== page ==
Justice Tee Geok Hock held that:

“[55] Considering the plain and clear wording of sections 59(2)(a) and 60(3)(b) of the Strata Management Act as well as section 36(c) of the STA, the management corporation shall impose on the proprietors the service charges in proportion to the share units of the parcels in the strata development.”

Sodalite Sdn Bhd v 1 Mont Kiara dan Kiara 2 MC

The case of Sodalite Sdn Bhd v 1 Mont Kiara dan Kiara 2 MC concerned the dispute on the amount of maintenance charges and sinking fund sums chargeable on the proprietors in Wisma Mont Kiara and 1 Mont Kiara. One of the questions to be answered by the High Court was as follows:

“Whether the 1st Defendant (Management Corporation) has the power to apply different unit rates to calculate and to impose charges in relation to the maintenance charges and sinking fund contributions on the parcel owners.”

Justice Mohd Arief Emran Arifin held that:

“[7] I agree with the Plaintiff that a body corporate created by statute may only exercise the powers conferred on it by statute. One could see this position being proclaimed in the plethora of cases referred by the Plaintiffs in their written submissions. (Please refer to among others Muhamad Nazri bin Muhamad v JMB Menara Rajawali [2020] 3 MLJ 645 and Sungei Wang Plaza Management Corporation v Leong Soo Nyean [2019] MLJU 158.)
[9] The MC is empowered to impose charges for the maintenance of the common property based on the following factors:-

(i) The proportion of the share units or provisional share units of the parcels or provisional blocks; and
(ii) The MC may determine different rates of charges for the parcels if they are used for significantly different purposes.

[10] Based on the plain reading of section 60(3) of the Strata Management Act 2015, I am of the view that the said provision indicate that the MC has powers to differentiate the different type of charges to be imposed on proprietors subject to the condition that the said power must not exceed the two limitations above. The said charges must be proportional to the share units of each parcel and if any different rates are to be applied it must be shown that these parcels are used for significantly different purposes.

[17] This subdivision to allocate the costs of the “Exclusive Common Property” to each component and share the costs of the “Shared Common Property” is unlawful. The charges must be imposed on the requirements laid down under section 60(3) of the said Act. The charges must be raised on the “proprietors in proportion to the share units or provisional share units of their respective parcels”. Therefore, the subdivision of the Common Property into “Shared Common Property” and “Exclusive Common Property” to allocate the share of the maintenance of such “Common Property” is unlawful. The MC must strictly adhere to the requirements of section 60(3) (b) to be read together with sections 51, 52 and 59 of the Strata Management Act.”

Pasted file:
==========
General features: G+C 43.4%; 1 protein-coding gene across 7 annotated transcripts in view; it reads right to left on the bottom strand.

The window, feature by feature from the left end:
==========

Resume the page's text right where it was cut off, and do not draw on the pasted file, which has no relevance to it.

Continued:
The court answered the question in the affirmative, finding that a management corporation “according to Section 60(3), has adequate powers to impose different rates of charges subject to the requirement that this must be based on the “significantly different purposes” test laid down under the Act. This will depend on the facts of each case.” However, the Court held that the different rates imposed in this case were not justified and were unlawful.

KB Loh Sdn Bhd v Perbadanan Pengurusan SOHO

The High Court case of KB Loh Sdn Bhd v Perbadanan Pengurusan SOHO was an appeal by the management corporation against a Sessions Court decision that a clause in the Deed of Mutual Covenants is void and unenforceable as it contravenes Sections 21(2) and 25(3) of the Strata Management Act. That clause provided that the car park owner shall be granted a 90% rebate of the maintenance charges.

Justice Quay Chew Soon made reference to the case of JMB Menara Rajawali and affirmed the Sessions Court’s decision:

“[25] In Muhamad Nazri Muhamad v. JMB Menara Rajawali & Anor [2019] 10 CLJ 547, the Court of Appeal held that a joint management body acted ultra vires under sections 21(2) and 25(3) of the SMA when it fixed different rates of maintenance charges in respect of different parcel owners …

[26] The effect of Clause 10.10 DMC is to accord preferential treatment to D. This is flatly against the principle of ‘one rate is applicable to all parcels’, as enunciated by the Court of Appeal in Muhamad Nazri (supra).”